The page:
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Birth mother left state without giving a known address etc. When can the step-mother adopt?

Las Vegas, NV |

If the birth mom leaves the state and does not notify the court and hasn't seen the kids in 6 months but occassionally call their phone (kiddie phone) they are 6 and 8...can the step-mother who does everything in their lives adopt the kids? what kind of process does that look like and does it usually work? Also the birth-mother has been on supervised visitation for 2 years and was just sentenced to 5 years probation in federal court? thank you

Attorney Answers 1


In order for the step-mother to adopt the children you will need to file a Petition to Terminate Parental Rights. A Petition to Terminate Parental Rights is a petition to the family court asking the court to take away the rights of a parent by court order. There are a number of reasons to seek a termination of parental rights ranging from protecting the interests of a child to preparing for the adoption of a child, in your case, stepparent adoption.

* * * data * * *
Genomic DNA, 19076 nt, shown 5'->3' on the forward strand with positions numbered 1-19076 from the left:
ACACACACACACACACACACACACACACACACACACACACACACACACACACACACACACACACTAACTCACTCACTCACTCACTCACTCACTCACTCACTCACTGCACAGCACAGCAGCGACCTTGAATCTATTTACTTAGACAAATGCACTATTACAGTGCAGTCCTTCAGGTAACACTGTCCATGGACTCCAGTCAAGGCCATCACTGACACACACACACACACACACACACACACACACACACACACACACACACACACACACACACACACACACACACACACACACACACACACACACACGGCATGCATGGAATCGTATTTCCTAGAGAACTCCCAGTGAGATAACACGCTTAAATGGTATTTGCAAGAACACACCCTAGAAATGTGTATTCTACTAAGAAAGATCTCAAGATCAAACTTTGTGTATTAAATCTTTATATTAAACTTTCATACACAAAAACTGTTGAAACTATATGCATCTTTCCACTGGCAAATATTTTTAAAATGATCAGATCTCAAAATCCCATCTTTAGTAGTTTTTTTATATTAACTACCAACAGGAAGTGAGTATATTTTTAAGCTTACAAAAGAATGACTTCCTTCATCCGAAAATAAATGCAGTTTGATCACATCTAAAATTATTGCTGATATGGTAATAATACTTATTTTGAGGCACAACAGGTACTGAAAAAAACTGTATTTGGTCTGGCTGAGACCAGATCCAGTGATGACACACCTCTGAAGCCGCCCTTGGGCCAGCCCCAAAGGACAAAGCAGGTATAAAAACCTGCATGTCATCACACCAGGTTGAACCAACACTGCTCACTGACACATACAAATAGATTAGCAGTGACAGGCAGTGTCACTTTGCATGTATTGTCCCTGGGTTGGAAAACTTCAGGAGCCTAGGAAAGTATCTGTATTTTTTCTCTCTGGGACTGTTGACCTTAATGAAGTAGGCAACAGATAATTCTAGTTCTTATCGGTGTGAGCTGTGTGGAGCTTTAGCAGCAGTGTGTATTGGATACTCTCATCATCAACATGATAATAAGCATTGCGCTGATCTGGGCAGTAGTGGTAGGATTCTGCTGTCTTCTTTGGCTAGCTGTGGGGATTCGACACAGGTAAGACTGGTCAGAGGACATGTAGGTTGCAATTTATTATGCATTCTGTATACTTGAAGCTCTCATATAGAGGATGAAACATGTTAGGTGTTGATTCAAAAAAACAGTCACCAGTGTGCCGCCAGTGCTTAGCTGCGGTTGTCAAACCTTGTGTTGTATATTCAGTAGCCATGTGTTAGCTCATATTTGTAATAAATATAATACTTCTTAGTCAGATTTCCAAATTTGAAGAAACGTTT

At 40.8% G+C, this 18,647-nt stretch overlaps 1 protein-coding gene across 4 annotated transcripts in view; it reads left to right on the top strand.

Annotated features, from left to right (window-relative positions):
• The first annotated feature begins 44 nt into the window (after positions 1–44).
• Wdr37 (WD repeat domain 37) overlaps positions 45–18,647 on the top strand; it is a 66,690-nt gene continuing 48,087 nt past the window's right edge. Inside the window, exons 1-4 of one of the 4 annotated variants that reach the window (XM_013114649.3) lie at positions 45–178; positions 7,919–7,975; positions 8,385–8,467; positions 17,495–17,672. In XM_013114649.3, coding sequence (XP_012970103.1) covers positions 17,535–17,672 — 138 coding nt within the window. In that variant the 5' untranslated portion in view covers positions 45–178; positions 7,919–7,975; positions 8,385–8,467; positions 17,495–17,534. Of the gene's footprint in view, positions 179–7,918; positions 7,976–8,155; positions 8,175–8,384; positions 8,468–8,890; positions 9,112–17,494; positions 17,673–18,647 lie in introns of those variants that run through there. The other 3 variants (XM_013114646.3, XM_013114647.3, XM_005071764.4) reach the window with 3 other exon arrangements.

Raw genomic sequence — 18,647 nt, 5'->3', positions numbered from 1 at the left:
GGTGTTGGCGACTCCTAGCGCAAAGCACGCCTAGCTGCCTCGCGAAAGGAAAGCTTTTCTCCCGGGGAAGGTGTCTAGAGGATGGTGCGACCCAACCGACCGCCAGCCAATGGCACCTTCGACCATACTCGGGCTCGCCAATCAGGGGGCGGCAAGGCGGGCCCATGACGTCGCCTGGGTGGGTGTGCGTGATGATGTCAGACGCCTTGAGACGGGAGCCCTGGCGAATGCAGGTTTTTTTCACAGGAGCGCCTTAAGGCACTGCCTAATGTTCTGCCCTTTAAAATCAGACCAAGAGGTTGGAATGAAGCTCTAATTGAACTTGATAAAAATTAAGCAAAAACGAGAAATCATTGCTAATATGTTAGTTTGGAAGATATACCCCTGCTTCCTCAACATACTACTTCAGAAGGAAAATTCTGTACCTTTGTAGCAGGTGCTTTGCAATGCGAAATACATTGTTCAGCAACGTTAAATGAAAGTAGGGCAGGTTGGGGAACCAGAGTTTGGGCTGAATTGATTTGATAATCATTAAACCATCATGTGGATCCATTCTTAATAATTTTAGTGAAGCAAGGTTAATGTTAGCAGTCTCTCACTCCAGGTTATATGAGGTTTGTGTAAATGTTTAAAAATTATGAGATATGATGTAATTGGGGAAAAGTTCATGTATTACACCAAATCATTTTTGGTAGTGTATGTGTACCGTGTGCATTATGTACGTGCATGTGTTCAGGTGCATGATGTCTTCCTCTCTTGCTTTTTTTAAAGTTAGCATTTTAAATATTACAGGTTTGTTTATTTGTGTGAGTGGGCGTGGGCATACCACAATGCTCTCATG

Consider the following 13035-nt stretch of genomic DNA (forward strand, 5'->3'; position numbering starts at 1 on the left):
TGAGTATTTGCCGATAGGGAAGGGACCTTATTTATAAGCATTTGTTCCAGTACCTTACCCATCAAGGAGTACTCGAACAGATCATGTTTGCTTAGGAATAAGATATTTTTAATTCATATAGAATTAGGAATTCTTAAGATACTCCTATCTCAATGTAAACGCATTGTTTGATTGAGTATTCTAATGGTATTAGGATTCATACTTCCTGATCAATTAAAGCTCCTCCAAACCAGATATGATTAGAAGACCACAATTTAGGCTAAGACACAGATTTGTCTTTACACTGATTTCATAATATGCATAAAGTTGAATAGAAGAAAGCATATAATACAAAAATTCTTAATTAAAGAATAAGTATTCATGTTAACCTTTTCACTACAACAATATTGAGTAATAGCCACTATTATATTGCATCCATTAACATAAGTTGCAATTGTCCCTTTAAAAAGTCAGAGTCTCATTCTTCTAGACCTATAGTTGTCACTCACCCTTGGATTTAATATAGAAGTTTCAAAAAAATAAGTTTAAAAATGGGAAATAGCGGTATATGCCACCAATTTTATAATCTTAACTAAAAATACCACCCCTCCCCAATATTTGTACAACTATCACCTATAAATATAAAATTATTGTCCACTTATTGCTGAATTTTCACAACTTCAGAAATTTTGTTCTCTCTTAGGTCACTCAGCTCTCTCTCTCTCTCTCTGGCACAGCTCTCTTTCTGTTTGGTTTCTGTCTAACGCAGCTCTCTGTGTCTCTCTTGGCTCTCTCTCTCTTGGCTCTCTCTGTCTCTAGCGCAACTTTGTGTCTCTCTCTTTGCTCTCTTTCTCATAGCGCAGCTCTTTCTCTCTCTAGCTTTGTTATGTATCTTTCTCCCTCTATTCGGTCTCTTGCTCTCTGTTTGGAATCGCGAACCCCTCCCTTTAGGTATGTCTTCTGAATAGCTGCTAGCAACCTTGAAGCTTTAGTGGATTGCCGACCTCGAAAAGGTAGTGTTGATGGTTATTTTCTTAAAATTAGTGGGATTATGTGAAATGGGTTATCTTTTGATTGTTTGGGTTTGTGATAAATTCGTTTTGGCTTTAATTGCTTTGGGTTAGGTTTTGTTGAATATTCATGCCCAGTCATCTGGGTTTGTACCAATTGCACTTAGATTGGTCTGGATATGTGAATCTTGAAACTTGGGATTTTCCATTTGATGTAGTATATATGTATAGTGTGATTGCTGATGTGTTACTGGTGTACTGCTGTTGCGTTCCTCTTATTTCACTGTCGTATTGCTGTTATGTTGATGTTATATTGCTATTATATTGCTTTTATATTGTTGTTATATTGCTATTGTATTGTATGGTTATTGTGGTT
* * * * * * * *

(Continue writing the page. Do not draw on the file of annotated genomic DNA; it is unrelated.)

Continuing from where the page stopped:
It is always important to seek competent legal counsel before filing a Petition to Terminate Parental Rights. Nevada law requires very specific information to be plead in a Petition before the court will even consider it.

While the Nevada statutes (N.R.S. 128) enumerate at length the possible reasons for termination of parental rights, the court focuses their decision on the best interests of the child as well as the conduct of the parent toward the child.

These considerations generally include:

1. The Child's wishes;
2. Abandonment of the child;
3. Neglect of the child;
4. Unfitness of the parent;
5. Failure of parental adjustment;
6. Risk of serious physical, mental or emotional injury to the child if he were returned to, or remains in, the home of his parent or parents;
7. Only token efforts by the parent or parents (a) to support or communicate with the child, (b) to prevent neglect of the child, (c) to avoid being an unfit parent, (d) to eliminate the risk of serious physical, mental or emotional injury to the child, or (g) with respect to termination of the parental rights of one parent, the abandonment by that parent.

Pleading to satisfy these considerations must be done with care. When considering these factors, the court's final decision will not only rely upon the plain language of Nevada statutes, but also decades of complex and seemingly contradictory decisions from previous Nevada cases.

The main idea is that you must demonstrate to the court that the birth mother is unfit as a parent, thus giving the court a valid reason to take away her parental rights, paving the way for stepparent adoption.

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